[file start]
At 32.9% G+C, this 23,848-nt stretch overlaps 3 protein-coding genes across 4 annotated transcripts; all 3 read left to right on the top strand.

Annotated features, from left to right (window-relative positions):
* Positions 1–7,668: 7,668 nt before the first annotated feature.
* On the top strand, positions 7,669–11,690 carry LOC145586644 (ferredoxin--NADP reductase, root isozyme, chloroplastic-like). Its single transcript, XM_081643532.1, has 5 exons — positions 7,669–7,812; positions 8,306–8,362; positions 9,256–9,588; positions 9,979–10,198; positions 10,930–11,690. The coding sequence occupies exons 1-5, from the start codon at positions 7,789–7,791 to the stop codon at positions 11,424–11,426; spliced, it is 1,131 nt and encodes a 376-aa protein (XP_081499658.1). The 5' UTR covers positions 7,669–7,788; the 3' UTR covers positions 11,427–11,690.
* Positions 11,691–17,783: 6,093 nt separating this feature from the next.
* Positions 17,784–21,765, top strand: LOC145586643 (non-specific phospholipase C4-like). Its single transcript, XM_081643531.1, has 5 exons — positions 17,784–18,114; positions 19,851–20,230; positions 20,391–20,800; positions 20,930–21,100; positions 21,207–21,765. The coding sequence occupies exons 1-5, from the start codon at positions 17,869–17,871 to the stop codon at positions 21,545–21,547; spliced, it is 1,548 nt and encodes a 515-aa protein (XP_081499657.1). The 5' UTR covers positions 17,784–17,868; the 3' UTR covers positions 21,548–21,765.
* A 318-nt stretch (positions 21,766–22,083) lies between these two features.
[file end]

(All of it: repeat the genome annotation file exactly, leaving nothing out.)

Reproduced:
At 32.9% G+C, this 23,848-nt stretch overlaps 3 protein-coding genes across 4 annotated transcripts; all 3 read left to right on the top strand.

Annotated features, from left to right (window-relative positions):
* Positions 1–7,668: 7,668 nt before the first annotated feature.
* On the top strand, positions 7,669–11,690 carry LOC145586644 (ferredoxin--NADP reductase, root isozyme, chloroplastic-like). Its single transcript, XM_081643532.1, has 5 exons — positions 7,669–7,812; positions 8,306–8,362; positions 9,256–9,588; positions 9,979–10,198; positions 10,930–11,690. The coding sequence occupies exons 1-5, from the start codon at positions 7,789–7,791 to the stop codon at positions 11,424–11,426; spliced, it is 1,131 nt and encodes a 376-aa protein (XP_081499658.1). The 5' UTR covers positions 7,669–7,788; the 3' UTR covers positions 11,427–11,690.
* Positions 11,691–17,783: 6,093 nt separating this feature from the next.
* Positions 17,784–21,765, top strand: LOC145586643 (non-specific phospholipase C4-like). Its single transcript, XM_081643531.1, has 5 exons — positions 17,784–18,114; positions 19,851–20,230; positions 20,391–20,800; positions 20,930–21,100; positions 21,207–21,765. The coding sequence occupies exons 1-5, from the start codon at positions 17,869–17,871 to the stop codon at positions 21,545–21,547; spliced, it is 1,548 nt and encodes a 515-aa protein (XP_081499657.1). The 5' UTR covers positions 17,784–17,868; the 3' UTR covers positions 21,548–21,765.
* A 318-nt stretch (positions 21,766–22,083) lies between these two features.